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East Africa facing rise in Christian persecution, says charity

by Desmond Busteed

Release International has identified Kenya and Tanzania as areas of increasing concern. It says Christians there are experiencing a new and brutal wave of violence, as Islamists who have gained ground in Somalia extend their reach and threaten to destabilise surrounding nations.
In November, militants ambushed a bus in northern Kenya. They separated out the Muslims and executed up to 28 Christians. Gunmen have also killed scores in attacks on predominantly Christian towns in Kenya and on a church near Mombasa.
Christians are in the majority in Kenya. And they make up almost a third of the population of neighbouring Tanzania, where they are coming under increasing attack, especially in the archipelago of Zanzibar.
In Nigeria, violence continued unabated in 2014. Boko Haram militants destroyed 185 churches in just two states in the northeast, according to the International Business Times. Some estimates suggest Boko Haram killed almost 800 people in November alone.
The Islamist group is expected to step up the violence ahead of the Nigerian presidential elections, which are slated for February 2015.

"Islamist groups are gaining ground in Africa," warns Chief Executive Paul Robinson. "There is evidence to suggest they will become a growing force for instability in East Africa in 2015.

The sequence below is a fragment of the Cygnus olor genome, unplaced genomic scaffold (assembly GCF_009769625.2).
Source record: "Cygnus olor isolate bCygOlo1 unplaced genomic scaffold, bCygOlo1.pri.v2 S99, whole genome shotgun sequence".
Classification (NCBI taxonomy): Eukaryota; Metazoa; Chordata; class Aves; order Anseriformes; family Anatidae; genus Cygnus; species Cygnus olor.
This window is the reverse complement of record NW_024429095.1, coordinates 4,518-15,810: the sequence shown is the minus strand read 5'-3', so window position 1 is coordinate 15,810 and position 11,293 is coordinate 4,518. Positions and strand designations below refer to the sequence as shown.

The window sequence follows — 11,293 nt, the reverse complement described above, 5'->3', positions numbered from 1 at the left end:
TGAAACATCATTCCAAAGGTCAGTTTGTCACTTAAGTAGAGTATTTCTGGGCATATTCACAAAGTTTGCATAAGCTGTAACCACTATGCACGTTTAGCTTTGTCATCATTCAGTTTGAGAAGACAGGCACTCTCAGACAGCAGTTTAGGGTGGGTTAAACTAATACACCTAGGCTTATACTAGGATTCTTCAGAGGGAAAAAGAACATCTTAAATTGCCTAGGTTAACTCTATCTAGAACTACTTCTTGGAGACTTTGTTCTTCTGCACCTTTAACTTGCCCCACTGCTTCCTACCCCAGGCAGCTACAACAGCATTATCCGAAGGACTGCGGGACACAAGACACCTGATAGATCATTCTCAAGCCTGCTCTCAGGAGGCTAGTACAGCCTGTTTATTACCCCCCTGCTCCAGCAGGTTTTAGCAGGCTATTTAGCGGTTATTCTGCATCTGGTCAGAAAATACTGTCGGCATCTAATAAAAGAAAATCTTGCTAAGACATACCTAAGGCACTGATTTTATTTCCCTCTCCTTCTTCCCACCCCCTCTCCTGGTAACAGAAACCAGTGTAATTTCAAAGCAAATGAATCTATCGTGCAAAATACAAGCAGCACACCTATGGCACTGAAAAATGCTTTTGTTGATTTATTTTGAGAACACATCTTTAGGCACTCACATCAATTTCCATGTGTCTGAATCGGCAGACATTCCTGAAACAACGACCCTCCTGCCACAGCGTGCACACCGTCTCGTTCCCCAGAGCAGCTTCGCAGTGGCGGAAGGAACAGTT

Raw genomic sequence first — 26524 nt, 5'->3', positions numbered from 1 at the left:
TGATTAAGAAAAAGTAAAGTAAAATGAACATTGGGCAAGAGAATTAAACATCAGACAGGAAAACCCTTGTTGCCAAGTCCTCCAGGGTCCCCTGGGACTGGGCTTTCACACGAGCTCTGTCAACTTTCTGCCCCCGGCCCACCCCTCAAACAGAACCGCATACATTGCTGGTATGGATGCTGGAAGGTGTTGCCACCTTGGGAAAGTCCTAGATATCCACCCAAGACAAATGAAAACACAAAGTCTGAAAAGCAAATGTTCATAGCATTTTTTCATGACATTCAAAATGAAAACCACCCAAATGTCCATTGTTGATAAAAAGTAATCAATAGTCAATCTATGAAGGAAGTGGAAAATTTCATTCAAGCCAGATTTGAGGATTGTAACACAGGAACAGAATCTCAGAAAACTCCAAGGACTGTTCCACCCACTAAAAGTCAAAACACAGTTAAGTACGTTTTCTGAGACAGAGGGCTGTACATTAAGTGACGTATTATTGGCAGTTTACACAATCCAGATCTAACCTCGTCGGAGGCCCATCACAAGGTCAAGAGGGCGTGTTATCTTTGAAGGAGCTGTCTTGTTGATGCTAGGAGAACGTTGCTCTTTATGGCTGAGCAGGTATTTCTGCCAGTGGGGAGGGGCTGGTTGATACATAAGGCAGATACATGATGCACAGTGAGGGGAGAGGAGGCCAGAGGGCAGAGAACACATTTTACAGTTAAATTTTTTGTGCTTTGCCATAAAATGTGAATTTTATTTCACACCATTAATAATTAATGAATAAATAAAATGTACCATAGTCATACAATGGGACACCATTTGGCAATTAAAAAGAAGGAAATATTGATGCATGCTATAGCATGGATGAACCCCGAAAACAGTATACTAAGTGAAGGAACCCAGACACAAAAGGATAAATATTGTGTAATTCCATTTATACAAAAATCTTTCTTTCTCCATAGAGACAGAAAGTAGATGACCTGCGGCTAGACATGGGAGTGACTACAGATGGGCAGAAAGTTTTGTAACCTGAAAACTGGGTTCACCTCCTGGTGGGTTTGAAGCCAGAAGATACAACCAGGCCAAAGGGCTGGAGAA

"The greatest risk to freedom of faith in the New Year comes from Islamic groups determined to establish their brutal version of Sharia law - whatever the cost to human life."
Christians continues to be persecuted in a number of distinct contexts: from extremists such as Islamic State in Iraq, intent on conversion or religious cleansing; to authoritarian governments such as North Korea attempting to preserve their power, and militant religious and nationalist movements, such as that emerging in India.
"One of the worst places to be a Christian in 2014 was Iraq,' says Paul Robinson of Release. 'Faced with the stark choice of conversion or beheading, most left everything and fled. Intolerant extremism poses the greatest threat to Christians in 2015."
In Iraq, Christians have faced growing persecution since the overthrow of Saddam Hussein in 2003. Since then, around a millionIraqi Christians have been driven out of their homeland.
More recently, the Islamic State terror group, which has captured vast swathes of Syria and Iraq, has forced tens of thousands of Christians from the north of the country. IS forces are now on the outskirts of the capital Baghdad, where a small Christian presence remains.
To the north, Iraqi Kurdistan has declared itself a safe haven for Christian refugees. 'Kurdistan is probably the only region of the Middle East where the Christian population is growing,' says Paul Robinson. 'Please pray for its protection.'

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